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Selection of haplotype variables from a high-density marker map for genomic prediction.

Cuyabano BC, Su G, Lund MS - Genet. Sel. Evol. (2015)

Bottom Line: Haplotype blocks used as predictors can improve the reliability of genomic prediction compared to the individual SNP model.Furthermore, the use of a subset of haplotype blocks that contains the main SNP effects from genomic data could be a feasible approach to genomic prediction in dairy cattle, given an increase in density of genotype data available.The predictive ability of the models that use a subset of haplotype blocks was similar to that obtained using either all haplotype blocks or all individual SNPs, with the benefit of having a much lower computational demand.

View Article: PubMed Central - PubMed

Affiliation: Center for Quantitative Genetics and Genomics, Department of Molecular Biology and Genetics, Aarhus University, Aarhus, Denmark. beatriz.cuyabano@agrsci.dk.

ABSTRACT

Background: Using haplotype blocks as predictors rather than individual single nucleotide polymorphisms (SNPs) may improve genomic predictions, since haplotypes are in stronger linkage disequilibrium with the quantitative trait loci than are individual SNPs. It has also been hypothesized that an appropriate selection of a subset of haplotype blocks can result in similar or better predictive ability than when using the whole set of haplotype blocks. This study investigated genomic prediction using a set of haplotype blocks that contained the SNPs with large effects estimated from an individual SNP prediction model. We analyzed protein yield, fertility and mastitis of Nordic Holstein cattle, and used high-density markers (about 770k SNPs). To reach an optimum number of haplotype variables for genomic prediction, predictions were performed using subsets of haplotype blocks that contained a range of 1000 to 50 000 main SNPs.

Results: The use of haplotype blocks improved the prediction reliabilities, even when selection focused on only a group of haplotype blocks. In this case, the use of haplotype blocks that contained the 20 000 to 50 000 SNPs with the highest effect was sufficient to outperform the model that used all individual SNPs as predictors (up to 1.3 % improvement in prediction reliability for mastitis, compared to individual SNP approach), and the achieved reliabilities were similar to those using all haplotype blocks available in the genome data (from 0.6 % lower to 0.8 % higher reliability).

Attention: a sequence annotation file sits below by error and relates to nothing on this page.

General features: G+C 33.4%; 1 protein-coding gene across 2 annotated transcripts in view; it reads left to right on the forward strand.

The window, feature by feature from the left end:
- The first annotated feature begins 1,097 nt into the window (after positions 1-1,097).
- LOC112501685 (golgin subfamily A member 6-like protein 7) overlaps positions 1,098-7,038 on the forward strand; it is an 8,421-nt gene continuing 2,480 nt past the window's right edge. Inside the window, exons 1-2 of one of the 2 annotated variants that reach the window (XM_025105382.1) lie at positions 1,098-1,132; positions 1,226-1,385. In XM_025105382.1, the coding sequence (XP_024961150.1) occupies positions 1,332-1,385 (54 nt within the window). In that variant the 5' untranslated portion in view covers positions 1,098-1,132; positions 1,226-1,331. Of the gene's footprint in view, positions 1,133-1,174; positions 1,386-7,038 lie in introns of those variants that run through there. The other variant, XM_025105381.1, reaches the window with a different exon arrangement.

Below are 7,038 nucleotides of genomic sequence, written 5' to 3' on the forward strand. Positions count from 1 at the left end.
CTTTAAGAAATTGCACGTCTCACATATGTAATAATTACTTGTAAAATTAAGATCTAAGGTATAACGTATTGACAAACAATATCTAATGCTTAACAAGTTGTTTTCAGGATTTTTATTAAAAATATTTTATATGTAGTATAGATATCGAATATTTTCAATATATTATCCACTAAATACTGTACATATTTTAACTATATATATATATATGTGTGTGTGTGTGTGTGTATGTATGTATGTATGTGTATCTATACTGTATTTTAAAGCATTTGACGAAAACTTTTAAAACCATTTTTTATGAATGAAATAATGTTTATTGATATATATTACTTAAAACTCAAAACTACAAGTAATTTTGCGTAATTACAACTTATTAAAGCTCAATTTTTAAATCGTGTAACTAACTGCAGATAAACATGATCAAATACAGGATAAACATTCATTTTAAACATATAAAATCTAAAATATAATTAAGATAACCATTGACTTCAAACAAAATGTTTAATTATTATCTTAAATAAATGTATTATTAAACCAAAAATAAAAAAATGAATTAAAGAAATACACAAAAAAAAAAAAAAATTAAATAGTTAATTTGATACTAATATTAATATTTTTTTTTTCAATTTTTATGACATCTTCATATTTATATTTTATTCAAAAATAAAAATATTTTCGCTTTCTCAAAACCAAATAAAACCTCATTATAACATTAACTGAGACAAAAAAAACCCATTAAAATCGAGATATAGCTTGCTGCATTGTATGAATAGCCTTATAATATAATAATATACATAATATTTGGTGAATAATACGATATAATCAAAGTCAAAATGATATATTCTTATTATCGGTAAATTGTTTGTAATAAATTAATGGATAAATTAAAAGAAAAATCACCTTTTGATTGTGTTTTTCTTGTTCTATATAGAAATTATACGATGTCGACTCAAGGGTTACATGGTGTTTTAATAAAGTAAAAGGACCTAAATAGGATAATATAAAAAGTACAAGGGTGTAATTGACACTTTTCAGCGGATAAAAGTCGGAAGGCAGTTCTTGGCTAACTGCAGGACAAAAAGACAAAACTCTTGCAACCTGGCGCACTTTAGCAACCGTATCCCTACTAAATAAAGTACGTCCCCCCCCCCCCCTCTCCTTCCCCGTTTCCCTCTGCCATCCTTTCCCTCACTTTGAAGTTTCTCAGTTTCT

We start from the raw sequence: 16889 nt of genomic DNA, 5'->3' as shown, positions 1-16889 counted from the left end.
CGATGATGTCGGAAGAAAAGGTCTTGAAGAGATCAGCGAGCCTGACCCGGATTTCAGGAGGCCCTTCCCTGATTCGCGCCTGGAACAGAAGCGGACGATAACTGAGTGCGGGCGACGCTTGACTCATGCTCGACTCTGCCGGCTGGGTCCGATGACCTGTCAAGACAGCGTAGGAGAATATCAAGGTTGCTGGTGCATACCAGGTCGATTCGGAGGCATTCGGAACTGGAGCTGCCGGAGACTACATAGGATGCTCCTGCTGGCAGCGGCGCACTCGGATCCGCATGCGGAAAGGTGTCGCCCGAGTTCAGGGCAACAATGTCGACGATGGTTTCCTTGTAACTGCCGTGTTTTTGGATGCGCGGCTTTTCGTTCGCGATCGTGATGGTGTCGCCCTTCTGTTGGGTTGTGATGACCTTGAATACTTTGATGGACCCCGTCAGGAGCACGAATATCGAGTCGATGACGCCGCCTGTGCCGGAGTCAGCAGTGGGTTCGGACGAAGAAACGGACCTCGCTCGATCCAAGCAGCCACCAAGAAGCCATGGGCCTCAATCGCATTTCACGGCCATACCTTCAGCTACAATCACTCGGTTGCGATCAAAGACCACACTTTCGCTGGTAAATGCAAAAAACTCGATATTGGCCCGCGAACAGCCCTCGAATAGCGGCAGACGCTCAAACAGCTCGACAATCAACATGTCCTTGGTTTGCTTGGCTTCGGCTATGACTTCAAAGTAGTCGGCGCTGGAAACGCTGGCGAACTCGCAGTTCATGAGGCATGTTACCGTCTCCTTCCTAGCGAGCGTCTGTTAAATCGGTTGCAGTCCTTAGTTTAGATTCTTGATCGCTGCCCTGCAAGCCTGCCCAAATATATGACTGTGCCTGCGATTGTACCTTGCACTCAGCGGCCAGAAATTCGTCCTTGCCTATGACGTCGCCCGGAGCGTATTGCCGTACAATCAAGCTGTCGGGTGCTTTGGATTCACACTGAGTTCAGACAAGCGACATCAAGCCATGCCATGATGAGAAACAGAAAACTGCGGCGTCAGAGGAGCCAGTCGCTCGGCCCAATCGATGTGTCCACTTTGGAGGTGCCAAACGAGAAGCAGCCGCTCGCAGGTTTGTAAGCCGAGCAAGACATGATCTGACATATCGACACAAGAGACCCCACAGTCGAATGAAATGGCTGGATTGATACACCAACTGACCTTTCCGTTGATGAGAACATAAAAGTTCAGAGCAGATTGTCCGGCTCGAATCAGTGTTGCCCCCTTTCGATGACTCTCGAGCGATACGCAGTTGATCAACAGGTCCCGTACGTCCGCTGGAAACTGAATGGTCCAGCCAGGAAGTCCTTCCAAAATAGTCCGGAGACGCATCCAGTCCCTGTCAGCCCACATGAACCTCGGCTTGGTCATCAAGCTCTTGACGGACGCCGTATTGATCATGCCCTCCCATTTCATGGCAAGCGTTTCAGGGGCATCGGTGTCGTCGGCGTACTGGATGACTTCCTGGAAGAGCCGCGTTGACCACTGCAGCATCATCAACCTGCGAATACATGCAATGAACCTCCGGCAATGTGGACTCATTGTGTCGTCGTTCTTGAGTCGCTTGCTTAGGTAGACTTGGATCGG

Conclusions: Haplotype blocks used as predictors can improve the reliability of genomic prediction compared to the individual SNP model. Furthermore, the use of a subset of haplotype blocks that contains the main SNP effects from genomic data could be a feasible approach to genomic prediction in dairy cattle, given an increase in density of genotype data available. The predictive ability of the models that use a subset of haplotype blocks was similar to that obtained using either all haplotype blocks or all individual SNPs, with the benefit of having a much lower computational demand.

No MeSH data available.


Related in: MedlinePlus

Ratio between total number of haploblock variables used in the prediction models and total number of haploblocks containing the main SNP effects. The values on the x-axis are the number of main SNPs used to select QTL-haploblocks to perform genomic prediction, and the y-axis indicates the ratio (haploblock variables)/haploblocks
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Fig6: Ratio between total number of haploblock variables used in the prediction models and total number of haploblocks containing the main SNP effects. The values on the x-axis are the number of main SNPs used to select QTL-haploblocks to perform genomic prediction, and the y-axis indicates the ratio (haploblock variables)/haploblocks

Mentions: One interesting point about the selection of QTL-haploblocks was the relationship between the number of QTL-haploblocks selected by the main SNPs (Table 2) and the number of haploblock variables (Table 3). Figure 6 shows the average number of “alleles” per haploblock, for selection of QTL-haploblocks using 1000 to 10 000 main SNPs. For selection of QTL-haploblocks to predict fertility, the average number of “alleles” per haploblock was greater when using the Bayesian mixture model, than when using Bayesian BLUP. This difference was more accentuated at small numbers of main SNPs (1000 to 2000) to select QTL-haploblocks, and remained almost unchanged up to 6000 main SNPs. For 7000 main SNPs and more, the average number of “alleles” per haploblock became similar, for both the Bayesian BLUP and the Bayesian mixture models. For mastitis, the number of “alleles” per haploblock is also greater when using the Bayesian mixture model up to 6000 main SNPs, except when using 2000 main SNPs, for which the average was slightly greater when using Bayesian BLUP. This difference is more accentuated when using 3000 to 5000 of main SNPs to select QTL-haploblocks. For 7000 main SNPs and more, the difference started to decrease until the ratios converged to the same value. For protein yield, the scenario observed was different, except when using 1000 main SNPs to select QTL-haploblocks, the number of “alleles” per haploblock was greater when using the Bayesian BLUP model, this was most pronounced up to 4000 main SNPs, then converged to the same value.Fig. 6